In columns in The Australian, Christopher Pearson has been challenging the authenticity of ALP leader, Kevin Rudd’s Christianity. Pearson claims Rudd equivocates on religion—sometimes Anglican, sometimes Catholic, sometimes privately religious, othertimes suggesting a greater role for the church in state life. Whether or not he has a point, some of Pearson’s poor arguments against Rudd have reinforced for me the importance of sophisticated Christian intellectual engagement in social debate. Pearson just won’t allow for any subtlety of argument.
For example, Pearson suggests that Rudd’s vote in support of legalising the RU486 abortifacient drug was an anti-Christian act. Taking the drug might be anti-Christian and sinful, if one views human life as beginning at conception (as I do), but surely being involved in a political process about its availability is not.
Pearson also suggests, bizarrely, that the Bible contains five passages condemning abortion: one in Galatians and four in Revelations [sic], he says. Galatians 1:15 raises God’s foreknowledge of a human being before birth, but does not contribute anything to the argument about abortion. It is part of the Bible’s overall maximal attitude to human life (the basis of my own view on abortion). I am still struggling to identify the Revelation references: Chapter 12, perhaps, with the child-devouring dragon? But surely Pearson understands this is apocalyptic imagery, not a lesson in ethics? Or does he mean the condemnation of murderers in Rev 22:15? But that pre-empts the argument.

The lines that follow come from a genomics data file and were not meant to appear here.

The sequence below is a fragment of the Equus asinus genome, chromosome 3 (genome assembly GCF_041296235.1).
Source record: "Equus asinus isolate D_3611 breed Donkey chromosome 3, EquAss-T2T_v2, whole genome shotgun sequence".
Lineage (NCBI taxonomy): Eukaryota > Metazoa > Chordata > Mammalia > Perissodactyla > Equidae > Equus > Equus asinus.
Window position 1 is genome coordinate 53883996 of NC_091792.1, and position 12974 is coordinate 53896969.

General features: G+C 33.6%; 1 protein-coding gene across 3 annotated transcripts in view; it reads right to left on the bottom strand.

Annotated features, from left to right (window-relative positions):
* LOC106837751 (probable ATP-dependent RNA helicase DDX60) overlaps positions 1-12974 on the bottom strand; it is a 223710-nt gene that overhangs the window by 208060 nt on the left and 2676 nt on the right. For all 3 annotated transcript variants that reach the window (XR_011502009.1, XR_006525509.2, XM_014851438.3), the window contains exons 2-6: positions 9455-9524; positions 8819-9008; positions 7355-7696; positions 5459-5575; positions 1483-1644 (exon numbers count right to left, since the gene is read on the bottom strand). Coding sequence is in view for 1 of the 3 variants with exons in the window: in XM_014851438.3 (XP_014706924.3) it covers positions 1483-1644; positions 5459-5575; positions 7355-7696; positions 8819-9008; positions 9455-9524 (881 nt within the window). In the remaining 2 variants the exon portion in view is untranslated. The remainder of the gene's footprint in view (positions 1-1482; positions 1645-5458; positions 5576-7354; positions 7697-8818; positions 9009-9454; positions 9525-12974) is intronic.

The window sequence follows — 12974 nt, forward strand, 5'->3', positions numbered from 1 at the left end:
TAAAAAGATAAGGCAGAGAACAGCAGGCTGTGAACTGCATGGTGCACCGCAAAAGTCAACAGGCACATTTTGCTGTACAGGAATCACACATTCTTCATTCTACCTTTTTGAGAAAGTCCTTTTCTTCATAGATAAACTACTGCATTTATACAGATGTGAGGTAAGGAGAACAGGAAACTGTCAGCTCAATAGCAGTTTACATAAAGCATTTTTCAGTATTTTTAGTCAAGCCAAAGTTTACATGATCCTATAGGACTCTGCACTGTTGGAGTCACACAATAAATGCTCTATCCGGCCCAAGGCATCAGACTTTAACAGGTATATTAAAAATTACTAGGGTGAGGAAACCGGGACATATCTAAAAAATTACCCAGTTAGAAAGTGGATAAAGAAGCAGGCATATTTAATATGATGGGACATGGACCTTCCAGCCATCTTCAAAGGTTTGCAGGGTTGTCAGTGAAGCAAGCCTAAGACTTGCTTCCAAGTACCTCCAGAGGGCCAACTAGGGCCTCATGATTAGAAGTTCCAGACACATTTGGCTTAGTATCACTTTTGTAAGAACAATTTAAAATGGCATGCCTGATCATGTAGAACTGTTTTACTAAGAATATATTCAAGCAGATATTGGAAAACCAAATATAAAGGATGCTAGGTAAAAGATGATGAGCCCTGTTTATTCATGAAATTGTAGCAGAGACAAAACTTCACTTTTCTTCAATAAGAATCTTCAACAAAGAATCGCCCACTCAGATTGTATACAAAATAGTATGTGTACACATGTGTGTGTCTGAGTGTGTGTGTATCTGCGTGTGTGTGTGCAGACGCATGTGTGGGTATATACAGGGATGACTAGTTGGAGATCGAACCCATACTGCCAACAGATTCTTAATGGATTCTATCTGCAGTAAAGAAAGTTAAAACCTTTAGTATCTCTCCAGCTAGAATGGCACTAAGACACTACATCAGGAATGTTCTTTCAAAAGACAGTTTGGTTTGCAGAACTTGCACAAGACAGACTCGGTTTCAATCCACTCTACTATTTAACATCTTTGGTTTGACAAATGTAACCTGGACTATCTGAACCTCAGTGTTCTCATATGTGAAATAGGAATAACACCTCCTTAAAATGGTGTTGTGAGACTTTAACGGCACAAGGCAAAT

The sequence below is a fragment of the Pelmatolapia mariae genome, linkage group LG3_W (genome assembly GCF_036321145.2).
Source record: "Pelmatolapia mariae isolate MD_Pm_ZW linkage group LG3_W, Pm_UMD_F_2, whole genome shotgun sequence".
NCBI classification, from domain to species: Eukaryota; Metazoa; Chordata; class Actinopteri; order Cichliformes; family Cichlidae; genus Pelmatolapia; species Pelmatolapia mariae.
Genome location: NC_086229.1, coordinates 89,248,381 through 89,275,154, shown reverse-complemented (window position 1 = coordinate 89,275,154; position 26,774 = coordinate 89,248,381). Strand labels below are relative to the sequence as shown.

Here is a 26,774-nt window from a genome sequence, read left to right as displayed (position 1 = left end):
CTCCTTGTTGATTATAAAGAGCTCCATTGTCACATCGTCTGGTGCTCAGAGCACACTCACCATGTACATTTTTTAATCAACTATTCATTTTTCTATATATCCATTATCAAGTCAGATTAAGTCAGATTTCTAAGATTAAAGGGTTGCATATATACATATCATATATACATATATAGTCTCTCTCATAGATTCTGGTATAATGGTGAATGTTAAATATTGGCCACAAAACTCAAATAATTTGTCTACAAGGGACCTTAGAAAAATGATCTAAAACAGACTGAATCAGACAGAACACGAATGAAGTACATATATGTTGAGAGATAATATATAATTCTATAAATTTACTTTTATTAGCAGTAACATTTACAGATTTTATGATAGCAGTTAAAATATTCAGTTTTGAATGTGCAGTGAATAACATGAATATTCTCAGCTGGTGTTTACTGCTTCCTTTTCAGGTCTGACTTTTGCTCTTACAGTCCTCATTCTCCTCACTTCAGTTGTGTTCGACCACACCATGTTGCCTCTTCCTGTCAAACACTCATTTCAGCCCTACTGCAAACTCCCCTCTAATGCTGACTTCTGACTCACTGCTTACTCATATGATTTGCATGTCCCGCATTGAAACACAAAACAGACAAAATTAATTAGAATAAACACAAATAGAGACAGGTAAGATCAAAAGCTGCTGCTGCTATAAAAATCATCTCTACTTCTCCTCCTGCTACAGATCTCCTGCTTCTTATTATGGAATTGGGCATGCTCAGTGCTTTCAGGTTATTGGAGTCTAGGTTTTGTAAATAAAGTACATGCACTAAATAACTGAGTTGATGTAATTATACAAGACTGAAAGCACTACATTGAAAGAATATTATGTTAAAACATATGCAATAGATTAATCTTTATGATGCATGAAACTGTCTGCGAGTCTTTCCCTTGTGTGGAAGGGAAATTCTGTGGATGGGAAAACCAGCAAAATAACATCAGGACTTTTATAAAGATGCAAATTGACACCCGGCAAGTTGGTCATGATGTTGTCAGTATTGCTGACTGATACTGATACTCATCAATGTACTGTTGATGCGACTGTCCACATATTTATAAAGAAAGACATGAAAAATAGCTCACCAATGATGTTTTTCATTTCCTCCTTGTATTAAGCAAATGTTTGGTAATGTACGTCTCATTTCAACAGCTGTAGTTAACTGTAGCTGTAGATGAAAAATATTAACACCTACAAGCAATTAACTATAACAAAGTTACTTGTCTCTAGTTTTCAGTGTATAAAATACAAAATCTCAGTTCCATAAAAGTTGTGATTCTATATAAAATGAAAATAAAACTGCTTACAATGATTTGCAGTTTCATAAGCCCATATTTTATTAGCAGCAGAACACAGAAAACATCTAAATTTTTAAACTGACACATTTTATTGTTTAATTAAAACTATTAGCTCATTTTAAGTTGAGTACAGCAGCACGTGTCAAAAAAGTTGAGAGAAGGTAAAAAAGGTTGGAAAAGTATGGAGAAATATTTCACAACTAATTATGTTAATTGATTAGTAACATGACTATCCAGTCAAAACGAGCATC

One wonders if Pearson is a Bible reader or merely a Bible wielder, scoring blows for political purposes. I’d love to see the ALP revisit its position on a range of bioethical issues, but Pearson has hardly provided the impetus for it.
In a follow-up column last weekend, Pearson aimed to foil Rudd’s efforts to win back the Catholic vote to Labor. There has been a drift in the other direction over the past decade, and many commentators have noted that Howard’s cabinet looks like a DLP collective! Pearson emphasises the theological distinctives of Roman Catholic and Protestant faiths (a refreshing admission of difference when many paper over such distinctions) and proclaims that Rudd can’t have it both ways. I can’t remember the last time I heard that a politician’s views on transubstantiation might ruin his chances of election. But I do love the fact that it is bringing theology to the fore in our national debates.
Tim Johnson has expanded on my thoughts nicely here
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